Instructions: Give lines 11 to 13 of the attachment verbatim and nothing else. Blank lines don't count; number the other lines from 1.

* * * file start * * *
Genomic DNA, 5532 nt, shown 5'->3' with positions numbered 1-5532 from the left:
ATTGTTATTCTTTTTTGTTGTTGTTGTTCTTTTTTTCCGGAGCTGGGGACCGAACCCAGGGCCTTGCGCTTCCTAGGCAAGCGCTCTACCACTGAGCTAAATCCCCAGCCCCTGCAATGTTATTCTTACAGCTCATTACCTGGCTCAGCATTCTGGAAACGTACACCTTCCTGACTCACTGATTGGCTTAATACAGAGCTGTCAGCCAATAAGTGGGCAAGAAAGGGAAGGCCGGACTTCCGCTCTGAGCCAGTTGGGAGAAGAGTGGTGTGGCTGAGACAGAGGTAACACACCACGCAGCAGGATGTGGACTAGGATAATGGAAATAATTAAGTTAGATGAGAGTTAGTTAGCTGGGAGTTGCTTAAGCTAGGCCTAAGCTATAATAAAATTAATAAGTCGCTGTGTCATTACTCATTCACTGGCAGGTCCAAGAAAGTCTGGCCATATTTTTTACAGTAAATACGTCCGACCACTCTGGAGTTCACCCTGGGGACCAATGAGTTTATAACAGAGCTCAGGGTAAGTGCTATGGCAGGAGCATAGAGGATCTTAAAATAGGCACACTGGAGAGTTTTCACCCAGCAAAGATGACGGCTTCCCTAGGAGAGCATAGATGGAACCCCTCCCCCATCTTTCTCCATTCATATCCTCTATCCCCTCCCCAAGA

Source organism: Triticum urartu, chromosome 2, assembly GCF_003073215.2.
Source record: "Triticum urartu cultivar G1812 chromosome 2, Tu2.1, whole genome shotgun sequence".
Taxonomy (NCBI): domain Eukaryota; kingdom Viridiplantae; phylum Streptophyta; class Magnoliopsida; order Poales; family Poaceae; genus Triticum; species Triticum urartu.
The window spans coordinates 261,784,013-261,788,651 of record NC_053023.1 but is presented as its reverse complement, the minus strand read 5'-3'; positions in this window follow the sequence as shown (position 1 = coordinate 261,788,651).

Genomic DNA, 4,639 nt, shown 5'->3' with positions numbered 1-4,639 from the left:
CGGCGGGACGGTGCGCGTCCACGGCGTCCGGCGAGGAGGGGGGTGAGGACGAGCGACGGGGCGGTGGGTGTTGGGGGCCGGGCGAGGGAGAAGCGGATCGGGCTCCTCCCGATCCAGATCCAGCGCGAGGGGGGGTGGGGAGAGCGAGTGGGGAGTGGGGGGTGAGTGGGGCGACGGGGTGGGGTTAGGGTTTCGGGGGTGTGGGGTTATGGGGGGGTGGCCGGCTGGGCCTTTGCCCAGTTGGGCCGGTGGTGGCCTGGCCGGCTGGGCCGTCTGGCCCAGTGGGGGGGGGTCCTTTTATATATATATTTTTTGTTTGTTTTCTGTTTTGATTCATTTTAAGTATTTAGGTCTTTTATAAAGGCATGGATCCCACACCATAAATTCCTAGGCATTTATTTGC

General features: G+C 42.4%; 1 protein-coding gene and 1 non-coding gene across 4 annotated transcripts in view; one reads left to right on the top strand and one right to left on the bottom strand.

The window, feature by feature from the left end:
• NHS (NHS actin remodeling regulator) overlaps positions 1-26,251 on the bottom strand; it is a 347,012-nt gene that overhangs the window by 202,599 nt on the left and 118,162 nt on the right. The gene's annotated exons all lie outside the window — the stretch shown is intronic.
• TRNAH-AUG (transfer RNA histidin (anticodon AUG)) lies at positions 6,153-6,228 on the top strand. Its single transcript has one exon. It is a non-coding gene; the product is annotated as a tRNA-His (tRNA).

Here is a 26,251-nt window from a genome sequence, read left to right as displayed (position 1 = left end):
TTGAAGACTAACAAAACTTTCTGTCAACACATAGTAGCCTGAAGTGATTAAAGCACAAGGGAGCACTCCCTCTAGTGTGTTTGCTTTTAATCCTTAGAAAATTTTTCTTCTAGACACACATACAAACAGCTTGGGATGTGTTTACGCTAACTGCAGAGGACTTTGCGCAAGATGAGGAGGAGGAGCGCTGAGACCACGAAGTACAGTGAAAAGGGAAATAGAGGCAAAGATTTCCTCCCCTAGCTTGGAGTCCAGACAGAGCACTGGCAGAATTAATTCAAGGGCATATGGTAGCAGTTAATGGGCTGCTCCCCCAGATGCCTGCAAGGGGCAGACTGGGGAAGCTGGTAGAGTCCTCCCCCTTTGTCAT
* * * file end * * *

• NHS (NHS actin remodeling regulator) overlaps positions 1-26,251 on the bottom strand; it is a 347,012-nt gene that overhangs the window by 202,599 nt on the left and 118,162 nt on the right. The gene's annotated exons all lie outside the window — the stretch shown is intronic.
• TRNAH-AUG (transfer RNA histidin (anticodon AUG)) lies at positions 6,153-6,228 on the top strand. Its single transcript has one exon. It is a non-coding gene; the product is annotated as a tRNA-His (tRNA).

Here is a 26,251-nt window from a genome sequence, read left to right as displayed (position 1 = left end):